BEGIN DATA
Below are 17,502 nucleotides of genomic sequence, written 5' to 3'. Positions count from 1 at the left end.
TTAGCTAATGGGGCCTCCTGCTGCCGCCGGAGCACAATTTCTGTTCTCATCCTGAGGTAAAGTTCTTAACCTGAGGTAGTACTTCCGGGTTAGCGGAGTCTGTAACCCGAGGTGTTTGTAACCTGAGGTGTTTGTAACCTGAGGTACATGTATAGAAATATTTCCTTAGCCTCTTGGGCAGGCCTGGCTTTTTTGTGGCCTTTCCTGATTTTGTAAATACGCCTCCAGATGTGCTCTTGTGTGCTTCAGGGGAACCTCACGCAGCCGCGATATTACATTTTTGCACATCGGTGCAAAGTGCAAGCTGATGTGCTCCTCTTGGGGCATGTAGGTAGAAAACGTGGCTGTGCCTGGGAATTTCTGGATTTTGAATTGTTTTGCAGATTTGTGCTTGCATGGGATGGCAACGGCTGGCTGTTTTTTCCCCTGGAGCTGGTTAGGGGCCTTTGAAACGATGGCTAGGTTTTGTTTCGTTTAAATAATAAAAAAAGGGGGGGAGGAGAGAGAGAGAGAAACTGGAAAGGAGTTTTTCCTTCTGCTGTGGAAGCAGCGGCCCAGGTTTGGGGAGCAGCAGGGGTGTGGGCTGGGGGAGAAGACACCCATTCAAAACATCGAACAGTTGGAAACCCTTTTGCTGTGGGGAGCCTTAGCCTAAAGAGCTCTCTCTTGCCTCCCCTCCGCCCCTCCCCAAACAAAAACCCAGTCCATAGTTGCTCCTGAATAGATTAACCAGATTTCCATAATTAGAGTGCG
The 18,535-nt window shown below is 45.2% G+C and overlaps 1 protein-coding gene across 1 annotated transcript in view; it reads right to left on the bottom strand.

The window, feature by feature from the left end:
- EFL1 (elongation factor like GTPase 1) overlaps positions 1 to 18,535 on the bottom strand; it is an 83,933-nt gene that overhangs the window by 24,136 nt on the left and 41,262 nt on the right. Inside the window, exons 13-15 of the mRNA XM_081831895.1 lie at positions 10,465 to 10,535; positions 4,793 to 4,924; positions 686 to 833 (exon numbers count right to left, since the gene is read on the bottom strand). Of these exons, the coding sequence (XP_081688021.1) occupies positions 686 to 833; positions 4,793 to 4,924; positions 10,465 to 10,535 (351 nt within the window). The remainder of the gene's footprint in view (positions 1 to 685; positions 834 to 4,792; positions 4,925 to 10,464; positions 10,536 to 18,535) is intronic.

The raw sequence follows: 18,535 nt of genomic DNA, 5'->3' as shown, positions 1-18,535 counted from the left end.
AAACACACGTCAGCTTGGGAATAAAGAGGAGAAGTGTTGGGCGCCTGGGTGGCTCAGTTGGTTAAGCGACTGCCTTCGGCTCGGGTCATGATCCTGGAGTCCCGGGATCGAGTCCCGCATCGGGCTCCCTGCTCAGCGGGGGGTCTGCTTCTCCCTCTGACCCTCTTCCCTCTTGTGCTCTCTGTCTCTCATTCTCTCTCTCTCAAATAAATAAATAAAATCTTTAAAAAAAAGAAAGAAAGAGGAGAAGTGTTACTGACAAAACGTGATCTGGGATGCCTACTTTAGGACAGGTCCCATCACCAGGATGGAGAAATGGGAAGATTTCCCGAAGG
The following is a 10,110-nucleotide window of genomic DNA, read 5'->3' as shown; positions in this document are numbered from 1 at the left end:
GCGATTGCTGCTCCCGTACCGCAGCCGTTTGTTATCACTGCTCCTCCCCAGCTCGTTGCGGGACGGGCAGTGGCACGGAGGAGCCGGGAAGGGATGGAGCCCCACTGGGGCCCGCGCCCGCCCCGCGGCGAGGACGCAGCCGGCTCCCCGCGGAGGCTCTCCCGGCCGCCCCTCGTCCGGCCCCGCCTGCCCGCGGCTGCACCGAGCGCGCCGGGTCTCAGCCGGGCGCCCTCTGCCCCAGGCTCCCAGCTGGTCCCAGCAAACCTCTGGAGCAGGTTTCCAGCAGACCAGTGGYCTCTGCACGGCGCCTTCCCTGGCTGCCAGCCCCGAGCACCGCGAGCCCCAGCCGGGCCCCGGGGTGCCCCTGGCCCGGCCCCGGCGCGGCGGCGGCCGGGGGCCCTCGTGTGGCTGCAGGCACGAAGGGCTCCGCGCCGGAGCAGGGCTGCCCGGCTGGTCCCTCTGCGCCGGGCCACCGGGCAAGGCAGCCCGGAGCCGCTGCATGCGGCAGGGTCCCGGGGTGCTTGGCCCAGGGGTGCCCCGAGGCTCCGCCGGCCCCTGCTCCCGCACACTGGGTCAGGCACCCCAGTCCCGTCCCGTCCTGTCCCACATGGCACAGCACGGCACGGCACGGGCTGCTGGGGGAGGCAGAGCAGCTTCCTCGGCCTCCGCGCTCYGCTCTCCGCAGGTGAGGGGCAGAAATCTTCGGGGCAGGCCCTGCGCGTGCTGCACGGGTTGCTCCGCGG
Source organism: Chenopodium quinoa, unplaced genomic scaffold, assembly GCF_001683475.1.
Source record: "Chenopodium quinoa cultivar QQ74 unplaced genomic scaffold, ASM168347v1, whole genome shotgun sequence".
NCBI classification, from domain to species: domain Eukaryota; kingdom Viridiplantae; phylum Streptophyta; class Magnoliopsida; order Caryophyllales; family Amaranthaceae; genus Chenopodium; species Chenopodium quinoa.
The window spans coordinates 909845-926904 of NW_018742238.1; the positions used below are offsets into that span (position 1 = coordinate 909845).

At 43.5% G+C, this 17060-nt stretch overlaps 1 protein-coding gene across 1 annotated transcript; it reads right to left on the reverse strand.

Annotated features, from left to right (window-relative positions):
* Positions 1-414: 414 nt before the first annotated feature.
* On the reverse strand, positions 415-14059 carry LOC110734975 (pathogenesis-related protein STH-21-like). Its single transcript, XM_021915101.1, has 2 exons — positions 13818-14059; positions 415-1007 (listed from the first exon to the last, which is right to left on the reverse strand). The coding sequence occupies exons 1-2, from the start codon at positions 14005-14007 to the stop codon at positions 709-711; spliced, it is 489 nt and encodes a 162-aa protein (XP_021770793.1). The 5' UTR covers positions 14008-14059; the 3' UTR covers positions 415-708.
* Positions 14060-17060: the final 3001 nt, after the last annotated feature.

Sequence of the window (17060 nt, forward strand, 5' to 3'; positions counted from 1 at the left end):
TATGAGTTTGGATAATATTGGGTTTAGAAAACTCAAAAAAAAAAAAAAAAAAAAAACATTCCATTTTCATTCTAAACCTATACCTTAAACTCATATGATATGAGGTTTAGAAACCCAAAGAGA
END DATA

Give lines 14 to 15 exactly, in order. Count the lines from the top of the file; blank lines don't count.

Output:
At 43.5% G+C, this 17060-nt stretch overlaps 1 protein-coding gene across 1 annotated transcript; it reads right to left on the reverse strand.

Annotated features, from left to right (window-relative positions):